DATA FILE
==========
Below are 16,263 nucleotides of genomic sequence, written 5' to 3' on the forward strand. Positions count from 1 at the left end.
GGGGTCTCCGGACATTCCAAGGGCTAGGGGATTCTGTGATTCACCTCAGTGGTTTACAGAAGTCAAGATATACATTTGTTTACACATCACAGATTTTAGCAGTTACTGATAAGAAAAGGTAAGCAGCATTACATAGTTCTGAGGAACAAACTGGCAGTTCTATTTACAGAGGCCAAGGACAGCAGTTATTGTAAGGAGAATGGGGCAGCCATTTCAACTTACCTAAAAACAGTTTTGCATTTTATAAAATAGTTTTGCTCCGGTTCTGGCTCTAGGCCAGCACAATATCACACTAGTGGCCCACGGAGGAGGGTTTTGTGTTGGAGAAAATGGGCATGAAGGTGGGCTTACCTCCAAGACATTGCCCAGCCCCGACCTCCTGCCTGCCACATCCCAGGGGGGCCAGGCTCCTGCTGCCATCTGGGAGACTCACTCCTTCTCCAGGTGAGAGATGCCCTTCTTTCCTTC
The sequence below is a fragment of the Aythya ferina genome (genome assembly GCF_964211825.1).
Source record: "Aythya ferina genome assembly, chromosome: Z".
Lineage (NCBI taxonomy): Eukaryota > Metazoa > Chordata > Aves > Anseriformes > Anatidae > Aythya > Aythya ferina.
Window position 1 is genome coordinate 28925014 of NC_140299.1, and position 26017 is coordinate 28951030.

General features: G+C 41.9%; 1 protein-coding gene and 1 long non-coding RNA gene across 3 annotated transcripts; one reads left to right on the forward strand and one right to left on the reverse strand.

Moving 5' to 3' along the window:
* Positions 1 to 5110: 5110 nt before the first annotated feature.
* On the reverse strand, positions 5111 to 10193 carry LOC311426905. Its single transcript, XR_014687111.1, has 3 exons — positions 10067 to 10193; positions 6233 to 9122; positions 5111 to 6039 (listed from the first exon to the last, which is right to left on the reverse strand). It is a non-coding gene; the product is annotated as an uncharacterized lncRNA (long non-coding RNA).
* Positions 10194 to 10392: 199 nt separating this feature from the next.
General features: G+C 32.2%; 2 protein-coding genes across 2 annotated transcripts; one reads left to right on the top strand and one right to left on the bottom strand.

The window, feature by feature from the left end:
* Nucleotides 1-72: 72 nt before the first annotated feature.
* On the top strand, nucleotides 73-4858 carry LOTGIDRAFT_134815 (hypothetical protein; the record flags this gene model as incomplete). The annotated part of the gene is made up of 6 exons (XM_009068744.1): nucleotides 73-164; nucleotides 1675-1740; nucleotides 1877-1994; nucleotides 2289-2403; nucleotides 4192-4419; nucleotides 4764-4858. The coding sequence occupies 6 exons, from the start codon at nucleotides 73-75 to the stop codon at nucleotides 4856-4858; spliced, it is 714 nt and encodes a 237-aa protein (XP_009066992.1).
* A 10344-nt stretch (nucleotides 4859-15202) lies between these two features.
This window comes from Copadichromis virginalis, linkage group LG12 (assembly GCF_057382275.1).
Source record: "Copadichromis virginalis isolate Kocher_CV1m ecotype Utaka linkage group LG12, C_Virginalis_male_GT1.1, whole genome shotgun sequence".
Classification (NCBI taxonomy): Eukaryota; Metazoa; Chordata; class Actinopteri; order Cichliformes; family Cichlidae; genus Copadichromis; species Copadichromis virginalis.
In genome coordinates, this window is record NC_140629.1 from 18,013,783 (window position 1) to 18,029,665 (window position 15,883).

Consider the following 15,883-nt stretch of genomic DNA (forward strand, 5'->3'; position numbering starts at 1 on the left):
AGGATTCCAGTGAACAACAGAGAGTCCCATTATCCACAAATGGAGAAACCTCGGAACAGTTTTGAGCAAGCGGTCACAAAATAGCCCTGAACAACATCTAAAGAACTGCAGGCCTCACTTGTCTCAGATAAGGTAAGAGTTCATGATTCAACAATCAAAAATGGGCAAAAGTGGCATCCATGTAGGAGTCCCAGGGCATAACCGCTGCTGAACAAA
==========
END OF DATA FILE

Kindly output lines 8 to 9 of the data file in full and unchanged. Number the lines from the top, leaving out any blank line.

Moving 5' to 3' along the window:
* Positions 1 to 5110: 5110 nt before the first annotated feature.